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How to Throw an Earth-Friendly Wedding Slideshow

How to Throw an Earth-Friendly Wedding Slideshow


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You don’t have to destroy the earth to have your dream day

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There are plenty of ways to show off both your new love and your love of the environment without breaking the bank. From holding your wedding ceremony and reception in the same venue to planning everything online to buying previously used décor and clothing, you can have a beautiful day while still showing respect for nature.

How to Throw an Earth-Friendly Wedding

iStock

There are plenty of ways to show off both your new love and your love of the environment without breaking the bank. From holding your wedding ceremony and reception in the same venue to planning everything online to buying previously used décor and clothing, you can have a beautiful day while still showing respect for nature.

Get Married Outdoors in the Summer

Summer weddings are not only a delight in their own right, thanks to warm, inviting weather, but they can also cut down on the ecological impact of your big day. Embrace summer and host your ceremony and reception outside. Not only will you get to embrace the natural beauty of your surroundings (be they a botanical garden, beach, or backyard), but the sunlight will provide all of your lighting. If you worry about temperature, provide fans, plenty of water, and cooling stations for your guests.

Pick a Shared Ceremony and Reception Space

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When in the initial stages of planning your wedding, find a venue that can pull double duty. Choosing a space that will host your wedding ceremony and reception will cut down on carbon emissions as your guests drive from one place to another. Bonus: Having one space for everything is also a great convenience for your attendees, since they won’t have to worry about travel.

Send Out Invitations Online

Finding eco-friendly wedding invitations made from recycled paper or other materials such as cotton is very possible, but it can be prohibitively expensive. Instead, create a fabulous and glamorous wedding website and encourage all of your guests to go there for hotel information, RSVPs, and your registry.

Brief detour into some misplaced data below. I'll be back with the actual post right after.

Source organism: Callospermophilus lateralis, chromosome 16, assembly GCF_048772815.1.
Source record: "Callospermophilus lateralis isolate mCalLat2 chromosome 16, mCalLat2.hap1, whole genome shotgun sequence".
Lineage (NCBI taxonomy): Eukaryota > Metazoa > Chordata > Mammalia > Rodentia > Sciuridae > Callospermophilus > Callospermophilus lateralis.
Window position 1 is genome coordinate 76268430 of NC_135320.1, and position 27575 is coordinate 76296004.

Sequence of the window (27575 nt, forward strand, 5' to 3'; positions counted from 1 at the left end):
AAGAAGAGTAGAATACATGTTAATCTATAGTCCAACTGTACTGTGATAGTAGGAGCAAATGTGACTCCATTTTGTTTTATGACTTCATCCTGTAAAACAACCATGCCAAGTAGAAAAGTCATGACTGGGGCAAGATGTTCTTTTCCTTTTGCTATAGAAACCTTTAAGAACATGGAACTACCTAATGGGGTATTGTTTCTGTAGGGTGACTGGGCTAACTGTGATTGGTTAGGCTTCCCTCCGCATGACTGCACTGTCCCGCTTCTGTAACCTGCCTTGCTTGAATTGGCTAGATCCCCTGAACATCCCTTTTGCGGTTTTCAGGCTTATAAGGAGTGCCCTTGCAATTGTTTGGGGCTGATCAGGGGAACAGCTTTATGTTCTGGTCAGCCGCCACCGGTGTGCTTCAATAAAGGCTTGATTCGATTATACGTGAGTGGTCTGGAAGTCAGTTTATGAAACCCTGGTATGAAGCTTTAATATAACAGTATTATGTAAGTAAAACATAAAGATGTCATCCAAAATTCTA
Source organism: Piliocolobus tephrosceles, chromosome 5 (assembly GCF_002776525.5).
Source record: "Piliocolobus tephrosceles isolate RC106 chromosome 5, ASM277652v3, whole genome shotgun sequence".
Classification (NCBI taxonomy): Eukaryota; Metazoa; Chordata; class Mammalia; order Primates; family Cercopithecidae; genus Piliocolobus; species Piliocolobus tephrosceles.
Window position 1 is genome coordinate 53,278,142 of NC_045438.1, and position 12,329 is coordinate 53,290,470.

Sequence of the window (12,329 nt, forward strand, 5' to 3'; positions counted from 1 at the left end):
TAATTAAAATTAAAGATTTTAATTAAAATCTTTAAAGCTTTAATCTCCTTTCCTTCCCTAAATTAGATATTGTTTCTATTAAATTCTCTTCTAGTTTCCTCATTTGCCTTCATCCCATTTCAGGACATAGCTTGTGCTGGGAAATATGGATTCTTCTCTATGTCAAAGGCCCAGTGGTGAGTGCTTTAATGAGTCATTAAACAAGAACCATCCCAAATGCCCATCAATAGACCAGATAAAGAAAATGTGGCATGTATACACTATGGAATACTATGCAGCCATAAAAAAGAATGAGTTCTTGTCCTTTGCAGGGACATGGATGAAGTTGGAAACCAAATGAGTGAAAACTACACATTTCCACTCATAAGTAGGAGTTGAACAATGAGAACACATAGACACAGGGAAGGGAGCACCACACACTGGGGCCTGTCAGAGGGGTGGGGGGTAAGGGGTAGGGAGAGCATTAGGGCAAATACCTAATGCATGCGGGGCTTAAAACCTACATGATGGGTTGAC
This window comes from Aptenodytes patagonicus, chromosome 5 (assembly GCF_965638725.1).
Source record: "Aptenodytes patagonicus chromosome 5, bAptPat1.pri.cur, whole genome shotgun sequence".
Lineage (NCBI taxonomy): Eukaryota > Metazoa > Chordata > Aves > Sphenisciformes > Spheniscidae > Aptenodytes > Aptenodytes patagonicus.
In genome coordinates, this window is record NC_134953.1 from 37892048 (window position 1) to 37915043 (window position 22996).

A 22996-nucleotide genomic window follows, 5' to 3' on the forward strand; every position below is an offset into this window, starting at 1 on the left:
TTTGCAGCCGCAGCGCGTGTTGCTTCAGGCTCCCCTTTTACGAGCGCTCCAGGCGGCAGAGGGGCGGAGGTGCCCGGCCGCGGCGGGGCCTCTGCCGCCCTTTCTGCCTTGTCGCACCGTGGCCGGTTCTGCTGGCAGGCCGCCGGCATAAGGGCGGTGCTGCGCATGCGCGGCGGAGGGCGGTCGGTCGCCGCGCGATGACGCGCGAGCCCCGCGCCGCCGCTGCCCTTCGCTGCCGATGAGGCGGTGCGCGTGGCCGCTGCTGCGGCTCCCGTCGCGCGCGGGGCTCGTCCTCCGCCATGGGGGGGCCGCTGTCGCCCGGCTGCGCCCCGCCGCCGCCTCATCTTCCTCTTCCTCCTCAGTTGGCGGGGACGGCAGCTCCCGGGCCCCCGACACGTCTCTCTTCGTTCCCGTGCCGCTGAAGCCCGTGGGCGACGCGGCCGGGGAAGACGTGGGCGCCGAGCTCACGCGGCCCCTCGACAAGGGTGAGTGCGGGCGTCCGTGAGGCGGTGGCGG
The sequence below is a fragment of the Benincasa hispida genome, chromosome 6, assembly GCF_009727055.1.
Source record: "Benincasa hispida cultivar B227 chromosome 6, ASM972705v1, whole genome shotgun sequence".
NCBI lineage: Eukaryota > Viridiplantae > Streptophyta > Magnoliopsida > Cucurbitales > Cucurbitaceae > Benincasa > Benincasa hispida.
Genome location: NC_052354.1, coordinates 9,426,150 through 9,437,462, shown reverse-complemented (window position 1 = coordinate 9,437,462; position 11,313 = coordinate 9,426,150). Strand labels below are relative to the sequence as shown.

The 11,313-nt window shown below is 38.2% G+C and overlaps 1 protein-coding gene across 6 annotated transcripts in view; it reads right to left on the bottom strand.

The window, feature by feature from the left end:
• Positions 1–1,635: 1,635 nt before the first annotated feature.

Register for Eco-Friendly Items and Charities

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Speaking of wedding registries, pay close attention to what you scan when you sign up for yours. Find home décor, rags, bedding, and kitchen items that are made locally and from organic, sustainable materials. If you’re looking to minimize the stuff in your life, consider doing a charitable registry and asking your guests to donate to the Wildlife Conservation Network, the Sierra Club, the Nature Conservancy, or your favorite green charity.

Rent or Buy Previously Used Wedding Clothing

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Picking out your dream wedding dress is a highlight of wedding planning, but that one garment has a huge ecological impact. From the silk used to the shipping and production costs (most dresses are custom-made overseas), there’s a lot that goes into an extravagant piece of clothing. Consider re-wearing your mother’s wedding gown or shopping secondhand. As for the wedding party, encourage them to wear something they already have (in the same color, of course) or renting something from Rent the Runway.

Find a Farm-to-Table Caterer

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When planning your wedding menu, an organic farm-to-table caterer is a must. Using locally-sourced produce and meats for your meal will cut down massively on travel costs and fuel emissions. And as an additional bonus, using a farm-to-table caterer ensures that your food will be as fresh, tender, and delicious as possible.

Shop at Flea Markets and Secondhand Stores for Décor